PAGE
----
The Forgotten Dog Training Tool

We’ve all seen him. The man walking down the street, relaxed, enjoying his walk with his dog as his dog ambles along at his side. The lead swings gently from his hand, unclipped and redundant, if he has a lead with him at all.

We sigh. We envy.

We all want that picture.

Surely that must be the ideal walk for a dog. No restraint. No lead to curtail their sniffing activities. No pulling. No dragging. Simply dog and owner walking together.

No lead is always best, right?

Wrong.

Yes, it might be nice if all walks looked like this. But sometimes the dog just isn’t right for it. Sometimes the breed just isn’t great for it. Sometimes the dog or owner’s physical or health circumstances aren’t right for it. Sometimes the physical environment isn’t right for it. There are so many reasons why off lead might not be best.

The forgotten dog training tool......

The lead is one of the most underrated dog training tools there is. This simple form of attachment can tell you so much about where your dog’s head is at, can communicate your feelings to your dog, can reassure and support your dog, can manage your dog, and can help keep your dog safe.

And yet we are all so keen to take it off!

Management Tool

At its most basic, the lead is an excellent management tool. Having your dog on lead takes away the fear that your dog is going to run off. Our dogs are so precious to us. The fear that they are going to leave our side and get into all sorts of bother is very real. The slight note of panic that creeps into your voice when they go a bit too far away, the stiffness that enters your body language when they go to check out something with which you aren’t comfortable, the relief that washes over you when they return and you can finally clip that lead back on again: your dog picks up on all of these things. Having your dog on lead takes away that fear, lessens your anxiety and makes for a far more relaxed experience.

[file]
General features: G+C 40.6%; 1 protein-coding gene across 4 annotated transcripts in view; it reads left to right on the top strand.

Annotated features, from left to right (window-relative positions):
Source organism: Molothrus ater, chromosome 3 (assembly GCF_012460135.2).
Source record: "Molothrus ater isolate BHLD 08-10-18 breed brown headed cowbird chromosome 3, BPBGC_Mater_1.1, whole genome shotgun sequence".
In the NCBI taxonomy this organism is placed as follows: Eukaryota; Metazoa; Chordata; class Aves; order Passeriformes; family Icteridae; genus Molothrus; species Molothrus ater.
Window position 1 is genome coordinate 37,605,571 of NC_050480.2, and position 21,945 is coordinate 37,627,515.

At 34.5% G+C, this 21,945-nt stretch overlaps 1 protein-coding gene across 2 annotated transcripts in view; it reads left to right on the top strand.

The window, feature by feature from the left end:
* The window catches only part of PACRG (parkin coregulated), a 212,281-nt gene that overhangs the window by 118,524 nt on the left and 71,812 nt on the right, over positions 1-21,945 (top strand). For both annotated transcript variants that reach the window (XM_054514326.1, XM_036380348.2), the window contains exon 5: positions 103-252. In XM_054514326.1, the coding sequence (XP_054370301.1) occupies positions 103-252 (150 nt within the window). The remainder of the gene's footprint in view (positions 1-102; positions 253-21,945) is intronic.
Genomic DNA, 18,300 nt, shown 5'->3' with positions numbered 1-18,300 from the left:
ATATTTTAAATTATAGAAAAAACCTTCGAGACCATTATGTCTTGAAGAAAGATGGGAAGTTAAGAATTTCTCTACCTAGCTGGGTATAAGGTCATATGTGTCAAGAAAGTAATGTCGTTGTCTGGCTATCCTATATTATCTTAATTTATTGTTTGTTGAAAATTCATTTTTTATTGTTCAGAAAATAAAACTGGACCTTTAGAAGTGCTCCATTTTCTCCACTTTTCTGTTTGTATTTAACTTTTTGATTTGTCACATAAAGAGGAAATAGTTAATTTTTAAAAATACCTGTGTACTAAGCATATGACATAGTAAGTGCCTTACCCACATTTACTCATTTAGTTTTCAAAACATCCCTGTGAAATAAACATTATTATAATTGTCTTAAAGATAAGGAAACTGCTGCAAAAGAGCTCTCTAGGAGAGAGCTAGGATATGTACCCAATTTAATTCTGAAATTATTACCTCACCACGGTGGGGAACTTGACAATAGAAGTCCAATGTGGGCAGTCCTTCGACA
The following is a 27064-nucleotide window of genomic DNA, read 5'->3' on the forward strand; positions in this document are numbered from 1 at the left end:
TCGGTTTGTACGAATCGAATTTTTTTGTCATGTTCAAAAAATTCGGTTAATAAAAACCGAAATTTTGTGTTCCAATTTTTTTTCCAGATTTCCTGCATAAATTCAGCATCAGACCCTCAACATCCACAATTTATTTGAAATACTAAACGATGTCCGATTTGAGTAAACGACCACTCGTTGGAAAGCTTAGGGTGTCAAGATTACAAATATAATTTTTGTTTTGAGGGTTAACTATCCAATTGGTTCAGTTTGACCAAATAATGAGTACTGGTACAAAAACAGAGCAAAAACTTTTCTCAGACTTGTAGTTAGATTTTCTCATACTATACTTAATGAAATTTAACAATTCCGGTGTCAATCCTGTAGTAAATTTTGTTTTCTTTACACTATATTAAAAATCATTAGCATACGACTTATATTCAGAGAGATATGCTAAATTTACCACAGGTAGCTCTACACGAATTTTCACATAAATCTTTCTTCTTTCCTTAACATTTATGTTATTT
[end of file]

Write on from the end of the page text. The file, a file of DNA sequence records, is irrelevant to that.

But doesn’t on lead mean that your dog doesn’t have any fun?

Absolutely not!

The vast majority of the absoluteDogs games can be played on or off lead. Adapt them to suit. Play off lead at home or in a secure place. Play on lead while you walk to add extra fun into your daily walk. If you break out a game or two randomly during your evening lead walk, your dog is going to think that you are a hero, the most fun person ever! That’s going to pay massively into your relationship bank account and make you someone your dog wants to be around.

Safety Tool

For some dogs an off lead life is just not possible, either at all or at their particular stage in life, or in their particular circumstances. For young puppies who don’t yet have value in proximity to their owner, a lead is a must to avoid the dog making bad choices that can compromise not just the type of learning experiences they encounter, but their safety.

For Naughty But Nice dogs, a lead may be necessary to ensure the safety of your dog and of those around. There is no shame to having your dog on a lead. It shows you are a responsible owner who is mindful of their dog’s needs, respectful of those around, and careful in your dog ownership. That is something to be very proud of! And a life filled with fun games based training is still very possible on lead for our NBN dogs.

Dogs with issues of sight or hearing loss also benefit from the extra support and guidance that being on lead can provide.

Communication Tool

The lead is the primary tool in one of the most powerful games we have in our absoluteDogs games toolbox: A to B. A to B is our go-to game to get us out of a sticky situation, whether that is your NBN dog sees another dog in the distance and is on the verge of kicking off, or there is a family enjoying a picnic ahead and you know your dog is going to want to join them to partake of a sandwich or two, or there is a huge puddle covering the path and your dog hates getting their feet wet, the list if endless. A to B is there ready to get you and your dog out of any situation you want to avoid.